I still can’t quite get how someone with half a brain and a little real-world experience with how fire teams and squads work would ever buy the idea that somehow, 80% of the troops weren’t firing their weapons in a combat action. Uh, hello… Do I not lead these guy? Do I not issue them their ammo? Cross-level, after a firefight? Would I tolerate having the majority of my fire team or squad not doing a damn thing as I run and gun with the minority that are? Would that minority put up with being the only guys actually, y’know, fighting?

            Grossman also couldn’t explain how so many American troops managed to survive Banzai charges by the Japanese, in the Pacific theater, if only a small minority was actually firing at them. In Europe, cowering ineffectively in a foxhole might well have been somewhat survivable, in that the nice Germans might take your sorry ass prisoner. In the Pacific? Yeah, right… The Japanese loved nothing better than sticking a bayonet into people who were laid out in hospital wards–I’m supposed to believe that 80% of the front line troops weren’t shooting at the ones coming for them in their front-line positions?

            I do have to say that Grossman does have a rather glib presentation going, after also sitting through a class he was paid big money to give to a bunch of us getting ready for OIF. What was really amazing, however, is how little he’d done to fill in the holes with his whole thesis. I’m still waiting for an answer for why there’s no mention of extensive post-traumatic stress in the Mongol Army, after slaughtering all the civilians in Samarkand, though. If Grossman was right, most of the Mongol troopers should have been fucking catatonic in the aftermath of putting the population to the sword and digging through their intestines for swallowed valuables…

          2. Keith

            I am very glad to see that you guys are not drinking the Grossman kool-aid here. I just started taking some criminal justice classes this semester and the guy is cropping up here and there. It won’t happen this semester but if I get the opportunity I’ll write a paper about him and his “facts”.

          3. Hognose Post author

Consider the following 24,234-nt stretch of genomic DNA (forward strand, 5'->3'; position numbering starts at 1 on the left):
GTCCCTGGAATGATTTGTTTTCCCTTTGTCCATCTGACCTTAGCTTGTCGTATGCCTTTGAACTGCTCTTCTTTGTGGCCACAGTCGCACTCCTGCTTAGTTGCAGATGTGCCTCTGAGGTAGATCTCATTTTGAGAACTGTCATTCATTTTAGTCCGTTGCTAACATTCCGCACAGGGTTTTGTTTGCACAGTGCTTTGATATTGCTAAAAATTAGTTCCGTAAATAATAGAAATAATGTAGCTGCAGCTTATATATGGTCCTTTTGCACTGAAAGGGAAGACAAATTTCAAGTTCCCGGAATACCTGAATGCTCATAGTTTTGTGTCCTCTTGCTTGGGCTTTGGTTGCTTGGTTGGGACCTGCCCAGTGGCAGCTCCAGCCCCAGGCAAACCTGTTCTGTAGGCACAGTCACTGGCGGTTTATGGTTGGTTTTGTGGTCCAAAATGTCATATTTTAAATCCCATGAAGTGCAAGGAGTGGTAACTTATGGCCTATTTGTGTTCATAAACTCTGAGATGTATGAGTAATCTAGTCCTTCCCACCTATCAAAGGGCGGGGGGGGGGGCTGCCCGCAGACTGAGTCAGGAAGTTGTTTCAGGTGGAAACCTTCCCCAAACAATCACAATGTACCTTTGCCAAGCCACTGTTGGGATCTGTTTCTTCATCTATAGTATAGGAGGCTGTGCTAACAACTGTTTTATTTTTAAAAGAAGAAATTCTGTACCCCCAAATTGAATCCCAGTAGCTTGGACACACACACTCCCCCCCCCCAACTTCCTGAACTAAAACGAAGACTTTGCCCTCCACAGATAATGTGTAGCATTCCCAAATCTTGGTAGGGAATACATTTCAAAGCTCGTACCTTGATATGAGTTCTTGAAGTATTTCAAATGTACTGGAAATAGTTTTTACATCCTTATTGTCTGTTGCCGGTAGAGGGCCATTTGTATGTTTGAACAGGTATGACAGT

He is a favorite of 300 lb. cops. Like I said (maybe not in this thread, but I’ve told the story before), we offered him a chance to debrief a bunch of JSOC and SF guys if he’d like… he was freakin’ terrified of us. Ran away.

          4. Kirk

            Grossman is a perfect example of what happens when you put a mediocre mind into a position way past the level of its competence. He’s been trading on the fact that he was an instructor at West Point like it means something, which in a lot of cases, it doesn’t. I’ve actually heard a couple of other West Point cadre-types pointing at him and making fun of him, over that.

            For the sort of claims he’s been making, he ought to have specialization in psychology and a few other fields. He doesn’t. He’s got no real research, backing him up, and what little he has doesn’t say what he thinks it does. I think he’s a nice guy, but a little warped by the view of human nature he’s taken, based on his (apparently) devout Christianity. The man simply does not believe that humans are capable of evil. This whole idea he has about some “human reluctance to kill other humans” is just… Ludicrous. Even if you’ve never met someone who is like that, even a casual relationship with a newspaper or a history book would tell you that such a thing simply doesn’t exist. I agree that it would be nice if it did, but it doesn’t.

            If he’d stuck to the idea that “Well-socialized Westerners don’t like killing other Westerners”, I’d be OK. But, when you start looking at the alacrity and joy that many of those “reluctant killers” in the Civil War era displayed when the opportunity to kill Indians arose, I’m kinda dubious. There wasn’t a hell of a lot of “socialization” required for the loggers in the area of Oregon my great-grandfather ran his sawmill in to collect the bounties they were offered for Indians. It wasn’t even frowned on, in polite society. I’ve seen letters written where people were casually mentioning how much money they’d earned doing it, on top of their salaries in the logging camps.

            Getting humans to kill other humans isn’t that hard. What’s hard is getting them to stop, or at all restrain themselves. Look at how easy it was for those idiots in 5/2 to lose their path and kill Afghani civilians, and that’s with the dubious benefit of having been raised and educated in a “modern society”.

          5. Y.

            People who fail to even have a clue about basic science concepts should be banned from writing SF.

            Scalzi also wrote how the soldiers have green photosynthesizing skins, to help cut down on food requirements.


  3. Tim, '80s Mech Guy

    The original story was probably edited and ghostwritten to spice it up, hours and days keeping that pig rolling got replaced buy minutes of pink mist.

  4. 2000£ of Education

    While we’re on the topic of German Eastern Front memoirs, what’s the group consensus on “Forgotten Soldier”? I read it before I was aware of the controversy surrounding its authenticity and the book, overall, struck me as believable, given its focus on the horrors of war. When on the Eastern Front, I tend to believe in the horrors of war. Plus, the author mentions several times how much MPs suck. True fact, can confirm!